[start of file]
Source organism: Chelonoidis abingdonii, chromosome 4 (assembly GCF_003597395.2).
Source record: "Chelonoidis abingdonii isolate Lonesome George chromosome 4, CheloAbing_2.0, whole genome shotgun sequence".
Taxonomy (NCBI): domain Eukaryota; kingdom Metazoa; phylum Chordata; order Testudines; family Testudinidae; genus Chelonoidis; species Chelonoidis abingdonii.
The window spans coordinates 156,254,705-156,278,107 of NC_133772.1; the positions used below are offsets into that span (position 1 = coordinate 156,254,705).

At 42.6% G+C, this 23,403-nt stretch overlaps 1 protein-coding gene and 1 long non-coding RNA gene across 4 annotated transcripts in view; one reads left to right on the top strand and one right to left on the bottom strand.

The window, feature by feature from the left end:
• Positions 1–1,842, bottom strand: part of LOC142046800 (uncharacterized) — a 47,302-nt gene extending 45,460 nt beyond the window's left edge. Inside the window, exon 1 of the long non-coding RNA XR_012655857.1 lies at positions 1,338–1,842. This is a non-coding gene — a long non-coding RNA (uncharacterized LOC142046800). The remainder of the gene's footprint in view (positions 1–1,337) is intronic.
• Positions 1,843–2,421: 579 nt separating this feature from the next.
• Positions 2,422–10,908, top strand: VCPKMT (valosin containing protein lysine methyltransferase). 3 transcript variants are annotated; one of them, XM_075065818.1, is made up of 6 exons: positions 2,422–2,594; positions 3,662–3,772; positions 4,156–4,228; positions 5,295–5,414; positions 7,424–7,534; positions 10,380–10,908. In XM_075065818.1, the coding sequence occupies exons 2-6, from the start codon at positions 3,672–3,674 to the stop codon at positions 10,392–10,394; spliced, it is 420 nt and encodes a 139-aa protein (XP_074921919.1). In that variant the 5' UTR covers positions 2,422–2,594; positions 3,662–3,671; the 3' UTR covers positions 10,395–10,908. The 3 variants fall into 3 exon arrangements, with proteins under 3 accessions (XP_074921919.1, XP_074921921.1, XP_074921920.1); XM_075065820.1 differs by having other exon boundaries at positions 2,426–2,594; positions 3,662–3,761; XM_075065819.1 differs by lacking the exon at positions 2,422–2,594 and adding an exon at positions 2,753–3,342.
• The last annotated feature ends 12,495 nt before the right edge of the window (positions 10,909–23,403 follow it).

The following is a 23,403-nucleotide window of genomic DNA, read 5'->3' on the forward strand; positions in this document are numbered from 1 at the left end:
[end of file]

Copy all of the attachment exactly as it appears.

Source organism: Chelonoidis abingdonii, chromosome 4 (assembly GCF_003597395.2).
Source record: "Chelonoidis abingdonii isolate Lonesome George chromosome 4, CheloAbing_2.0, whole genome shotgun sequence".
Taxonomy (NCBI): domain Eukaryota; kingdom Metazoa; phylum Chordata; order Testudines; family Testudinidae; genus Chelonoidis; species Chelonoidis abingdonii.
The window spans coordinates 156,254,705-156,278,107 of NC_133772.1; the positions used below are offsets into that span (position 1 = coordinate 156,254,705).

At 42.6% G+C, this 23,403-nt stretch overlaps 1 protein-coding gene and 1 long non-coding RNA gene across 4 annotated transcripts in view; one reads left to right on the top strand and one right to left on the bottom strand.

The window, feature by feature from the left end:
• Positions 1–1,842, bottom strand: part of LOC142046800 (uncharacterized) — a 47,302-nt gene extending 45,460 nt beyond the window's left edge. Inside the window, exon 1 of the long non-coding RNA XR_012655857.1 lies at positions 1,338–1,842. This is a non-coding gene — a long non-coding RNA (uncharacterized LOC142046800). The remainder of the gene's footprint in view (positions 1–1,337) is intronic.
• Positions 1,843–2,421: 579 nt separating this feature from the next.
• Positions 2,422–10,908, top strand: VCPKMT (valosin containing protein lysine methyltransferase). 3 transcript variants are annotated; one of them, XM_075065818.1, is made up of 6 exons: positions 2,422–2,594; positions 3,662–3,772; positions 4,156–4,228; positions 5,295–5,414; positions 7,424–7,534; positions 10,380–10,908. In XM_075065818.1, the coding sequence occupies exons 2-6, from the start codon at positions 3,672–3,674 to the stop codon at positions 10,392–10,394; spliced, it is 420 nt and encodes a 139-aa protein (XP_074921919.1). In that variant the 5' UTR covers positions 2,422–2,594; positions 3,662–3,671; the 3' UTR covers positions 10,395–10,908. The 3 variants fall into 3 exon arrangements, with proteins under 3 accessions (XP_074921919.1, XP_074921921.1, XP_074921920.1); XM_075065820.1 differs by having other exon boundaries at positions 2,426–2,594; positions 3,662–3,761; XM_075065819.1 differs by lacking the exon at positions 2,422–2,594 and adding an exon at positions 2,753–3,342.
• The last annotated feature ends 12,495 nt before the right edge of the window (positions 10,909–23,403 follow it).

The following is a 23,403-nucleotide window of genomic DNA, read 5'->3' on the forward strand; positions in this document are numbered from 1 at the left end: